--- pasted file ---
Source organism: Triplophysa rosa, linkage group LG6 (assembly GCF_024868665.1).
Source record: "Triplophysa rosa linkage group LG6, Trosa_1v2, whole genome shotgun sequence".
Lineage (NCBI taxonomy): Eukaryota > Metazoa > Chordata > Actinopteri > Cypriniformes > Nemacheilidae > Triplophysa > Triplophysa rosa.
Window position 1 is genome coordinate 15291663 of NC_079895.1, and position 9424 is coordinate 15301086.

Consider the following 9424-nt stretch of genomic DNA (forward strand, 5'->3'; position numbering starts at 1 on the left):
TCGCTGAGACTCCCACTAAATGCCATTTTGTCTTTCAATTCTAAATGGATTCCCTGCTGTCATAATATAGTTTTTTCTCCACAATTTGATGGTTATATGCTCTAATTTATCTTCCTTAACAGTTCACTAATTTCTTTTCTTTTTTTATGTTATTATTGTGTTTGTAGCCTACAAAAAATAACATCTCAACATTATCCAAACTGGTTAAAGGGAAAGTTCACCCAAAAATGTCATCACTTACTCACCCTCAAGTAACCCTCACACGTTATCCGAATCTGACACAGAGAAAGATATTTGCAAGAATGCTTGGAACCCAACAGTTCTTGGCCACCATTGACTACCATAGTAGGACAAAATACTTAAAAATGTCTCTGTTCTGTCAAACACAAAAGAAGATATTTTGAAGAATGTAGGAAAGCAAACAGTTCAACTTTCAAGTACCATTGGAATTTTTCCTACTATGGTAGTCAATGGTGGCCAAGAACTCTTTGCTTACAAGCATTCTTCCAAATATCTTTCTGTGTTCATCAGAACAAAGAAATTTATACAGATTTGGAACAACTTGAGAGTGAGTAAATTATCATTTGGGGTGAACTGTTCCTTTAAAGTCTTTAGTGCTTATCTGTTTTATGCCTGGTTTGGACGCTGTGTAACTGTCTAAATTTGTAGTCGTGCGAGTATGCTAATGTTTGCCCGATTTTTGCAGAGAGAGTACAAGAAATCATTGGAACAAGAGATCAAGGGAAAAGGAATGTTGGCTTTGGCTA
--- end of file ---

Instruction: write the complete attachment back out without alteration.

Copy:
Source organism: Triplophysa rosa, linkage group LG6 (assembly GCF_024868665.1).
Source record: "Triplophysa rosa linkage group LG6, Trosa_1v2, whole genome shotgun sequence".
Lineage (NCBI taxonomy): Eukaryota > Metazoa > Chordata > Actinopteri > Cypriniformes > Nemacheilidae > Triplophysa > Triplophysa rosa.
Window position 1 is genome coordinate 15291663 of NC_079895.1, and position 9424 is coordinate 15301086.

Consider the following 9424-nt stretch of genomic DNA (forward strand, 5'->3'; position numbering starts at 1 on the left):
TCGCTGAGACTCCCACTAAATGCCATTTTGTCTTTCAATTCTAAATGGATTCCCTGCTGTCATAATATAGTTTTTTCTCCACAATTTGATGGTTATATGCTCTAATTTATCTTCCTTAACAGTTCACTAATTTCTTTTCTTTTTTTATGTTATTATTGTGTTTGTAGCCTACAAAAAATAACATCTCAACATTATCCAAACTGGTTAAAGGGAAAGTTCACCCAAAAATGTCATCACTTACTCACCCTCAAGTAACCCTCACACGTTATCCGAATCTGACACAGAGAAAGATATTTGCAAGAATGCTTGGAACCCAACAGTTCTTGGCCACCATTGACTACCATAGTAGGACAAAATACTTAAAAATGTCTCTGTTCTGTCAAACACAAAAGAAGATATTTTGAAGAATGTAGGAAAGCAAACAGTTCAACTTTCAAGTACCATTGGAATTTTTCCTACTATGGTAGTCAATGGTGGCCAAGAACTCTTTGCTTACAAGCATTCTTCCAAATATCTTTCTGTGTTCATCAGAACAAAGAAATTTATACAGATTTGGAACAACTTGAGAGTGAGTAAATTATCATTTGGGGTGAACTGTTCCTTTAAAGTCTTTAGTGCTTATCTGTTTTATGCCTGGTTTGGACGCTGTGTAACTGTCTAAATTTGTAGTCGTGCGAGTATGCTAATGTTTGCCCGATTTTTGCAGAGAGAGTACAAGAAATCATTGGAACAAGAGATCAAGGGAAAAGGAATGTTGGCTTTGGCTA